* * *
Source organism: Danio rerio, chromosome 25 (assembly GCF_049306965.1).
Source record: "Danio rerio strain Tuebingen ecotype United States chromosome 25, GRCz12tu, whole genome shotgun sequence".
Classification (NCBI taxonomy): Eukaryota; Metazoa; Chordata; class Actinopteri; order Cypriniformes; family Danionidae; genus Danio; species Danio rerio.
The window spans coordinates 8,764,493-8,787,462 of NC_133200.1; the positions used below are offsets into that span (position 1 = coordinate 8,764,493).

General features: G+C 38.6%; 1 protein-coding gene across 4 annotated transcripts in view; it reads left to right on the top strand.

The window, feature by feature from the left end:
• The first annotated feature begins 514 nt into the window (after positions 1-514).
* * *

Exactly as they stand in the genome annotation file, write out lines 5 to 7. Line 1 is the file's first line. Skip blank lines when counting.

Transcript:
General features: G+C 38.6%; 1 protein-coding gene across 4 annotated transcripts in view; it reads left to right on the top strand.

The window, feature by feature from the left end:
• The first annotated feature begins 514 nt into the window (after positions 1-514).